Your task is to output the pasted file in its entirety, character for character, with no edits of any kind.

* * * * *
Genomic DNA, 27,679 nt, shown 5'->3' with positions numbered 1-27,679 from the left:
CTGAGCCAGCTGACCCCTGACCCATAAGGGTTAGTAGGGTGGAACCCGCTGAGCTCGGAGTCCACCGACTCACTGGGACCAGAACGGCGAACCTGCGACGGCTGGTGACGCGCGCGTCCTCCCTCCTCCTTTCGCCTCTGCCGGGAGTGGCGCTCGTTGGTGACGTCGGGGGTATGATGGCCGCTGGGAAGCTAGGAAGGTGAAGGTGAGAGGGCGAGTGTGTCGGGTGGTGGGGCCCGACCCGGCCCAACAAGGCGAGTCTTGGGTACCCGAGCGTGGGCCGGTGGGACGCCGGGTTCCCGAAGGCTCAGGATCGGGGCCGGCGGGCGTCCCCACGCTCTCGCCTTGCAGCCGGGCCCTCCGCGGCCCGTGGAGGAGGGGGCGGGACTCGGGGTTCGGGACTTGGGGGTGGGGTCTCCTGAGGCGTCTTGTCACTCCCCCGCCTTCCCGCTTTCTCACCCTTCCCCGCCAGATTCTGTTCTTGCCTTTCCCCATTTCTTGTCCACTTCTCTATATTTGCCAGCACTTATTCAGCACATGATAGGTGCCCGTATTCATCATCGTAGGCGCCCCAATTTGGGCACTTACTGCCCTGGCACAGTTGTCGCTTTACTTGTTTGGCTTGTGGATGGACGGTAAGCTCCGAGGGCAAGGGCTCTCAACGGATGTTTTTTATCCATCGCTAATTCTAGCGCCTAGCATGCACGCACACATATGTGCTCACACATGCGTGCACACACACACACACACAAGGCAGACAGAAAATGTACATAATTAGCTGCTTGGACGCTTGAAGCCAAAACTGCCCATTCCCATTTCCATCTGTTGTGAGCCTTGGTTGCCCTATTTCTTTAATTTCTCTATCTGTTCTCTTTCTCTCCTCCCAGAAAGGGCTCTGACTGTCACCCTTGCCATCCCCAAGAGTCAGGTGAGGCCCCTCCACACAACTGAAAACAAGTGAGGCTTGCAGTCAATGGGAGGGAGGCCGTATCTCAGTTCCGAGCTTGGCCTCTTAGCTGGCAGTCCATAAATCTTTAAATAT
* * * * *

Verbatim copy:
Genomic DNA, 27,679 nt, shown 5'->3' with positions numbered 1-27,679 from the left:
CTGAGCCAGCTGACCCCTGACCCATAAGGGTTAGTAGGGTGGAACCCGCTGAGCTCGGAGTCCACCGACTCACTGGGACCAGAACGGCGAACCTGCGACGGCTGGTGACGCGCGCGTCCTCCCTCCTCCTTTCGCCTCTGCCGGGAGTGGCGCTCGTTGGTGACGTCGGGGGTATGATGGCCGCTGGGAAGCTAGGAAGGTGAAGGTGAGAGGGCGAGTGTGTCGGGTGGTGGGGCCCGACCCGGCCCAACAAGGCGAGTCTTGGGTACCCGAGCGTGGGCCGGTGGGACGCCGGGTTCCCGAAGGCTCAGGATCGGGGCCGGCGGGCGTCCCCACGCTCTCGCCTTGCAGCCGGGCCCTCCGCGGCCCGTGGAGGAGGGGGCGGGACTCGGGGTTCGGGACTTGGGGGTGGGGTCTCCTGAGGCGTCTTGTCACTCCCCCGCCTTCCCGCTTTCTCACCCTTCCCCGCCAGATTCTGTTCTTGCCTTTCCCCATTTCTTGTCCACTTCTCTATATTTGCCAGCACTTATTCAGCACATGATAGGTGCCCGTATTCATCATCGTAGGCGCCCCAATTTGGGCACTTACTGCCCTGGCACAGTTGTCGCTTTACTTGTTTGGCTTGTGGATGGACGGTAAGCTCCGAGGGCAAGGGCTCTCAACGGATGTTTTTTATCCATCGCTAATTCTAGCGCCTAGCATGCACGCACACATATGTGCTCACACATGCGTGCACACACACACACACACAAGGCAGACAGAAAATGTACATAATTAGCTGCTTGGACGCTTGAAGCCAAAACTGCCCATTCCCATTTCCATCTGTTGTGAGCCTTGGTTGCCCTATTTCTTTAATTTCTCTATCTGTTCTCTTTCTCTCCTCCCAGAAAGGGCTCTGACTGTCACCCTTGCCATCCCCAAGAGTCAGGTGAGGCCCCTCCACACAACTGAAAACAAGTGAGGCTTGCAGTCAATGGGAGGGAGGCCGTATCTCAGTTCCGAGCTTGGCCTCTTAGCTGGCAGTCCATAAATCTTTAAATAT